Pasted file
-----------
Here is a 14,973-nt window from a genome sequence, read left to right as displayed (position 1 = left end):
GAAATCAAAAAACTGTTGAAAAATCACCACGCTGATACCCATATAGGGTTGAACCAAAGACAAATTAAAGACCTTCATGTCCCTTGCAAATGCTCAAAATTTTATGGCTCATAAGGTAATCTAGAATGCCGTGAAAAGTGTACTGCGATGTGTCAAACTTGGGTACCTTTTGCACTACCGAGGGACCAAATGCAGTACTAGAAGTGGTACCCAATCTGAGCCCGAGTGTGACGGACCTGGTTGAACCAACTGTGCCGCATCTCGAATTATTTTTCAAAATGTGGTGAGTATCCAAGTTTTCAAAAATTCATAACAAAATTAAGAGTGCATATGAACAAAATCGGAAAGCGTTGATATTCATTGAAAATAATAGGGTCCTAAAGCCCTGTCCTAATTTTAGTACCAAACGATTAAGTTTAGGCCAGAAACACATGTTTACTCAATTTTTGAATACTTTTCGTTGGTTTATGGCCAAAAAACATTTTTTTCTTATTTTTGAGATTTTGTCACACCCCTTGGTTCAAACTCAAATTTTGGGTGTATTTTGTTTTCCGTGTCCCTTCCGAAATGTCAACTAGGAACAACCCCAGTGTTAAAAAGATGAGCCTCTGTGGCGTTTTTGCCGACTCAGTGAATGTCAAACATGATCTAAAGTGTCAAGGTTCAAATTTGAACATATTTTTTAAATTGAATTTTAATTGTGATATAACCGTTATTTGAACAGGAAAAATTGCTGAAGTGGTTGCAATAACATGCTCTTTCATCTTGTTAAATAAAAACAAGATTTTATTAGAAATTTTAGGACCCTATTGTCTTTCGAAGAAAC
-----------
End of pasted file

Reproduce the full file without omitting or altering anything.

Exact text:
Here is a 14,973-nt window from a genome sequence, read left to right as displayed (position 1 = left end):
GAAATCAAAAAACTGTTGAAAAATCACCACGCTGATACCCATATAGGGTTGAACCAAAGACAAATTAAAGACCTTCATGTCCCTTGCAAATGCTCAAAATTTTATGGCTCATAAGGTAATCTAGAATGCCGTGAAAAGTGTACTGCGATGTGTCAAACTTGGGTACCTTTTGCACTACCGAGGGACCAAATGCAGTACTAGAAGTGGTACCCAATCTGAGCCCGAGTGTGACGGACCTGGTTGAACCAACTGTGCCGCATCTCGAATTATTTTTCAAAATGTGGTGAGTATCCAAGTTTTCAAAAATTCATAACAAAATTAAGAGTGCATATGAACAAAATCGGAAAGCGTTGATATTCATTGAAAATAATAGGGTCCTAAAGCCCTGTCCTAATTTTAGTACCAAACGATTAAGTTTAGGCCAGAAACACATGTTTACTCAATTTTTGAATACTTTTCGTTGGTTTATGGCCAAAAAACATTTTTTTCTTATTTTTGAGATTTTGTCACACCCCTTGGTTCAAACTCAAATTTTGGGTGTATTTTGTTTTCCGTGTCCCTTCCGAAATGTCAACTAGGAACAACCCCAGTGTTAAAAAGATGAGCCTCTGTGGCGTTTTTGCCGACTCAGTGAATGTCAAACATGATCTAAAGTGTCAAGGTTCAAATTTGAACATATTTTTTAAATTGAATTTTAATTGTGATATAACCGTTATTTGAACAGGAAAAATTGCTGAAGTGGTTGCAATAACATGCTCTTTCATCTTGTTAAATAAAAACAAGATTTTATTAGAAATTTTAGGACCCTATTGTCTTTCGAAGAAAC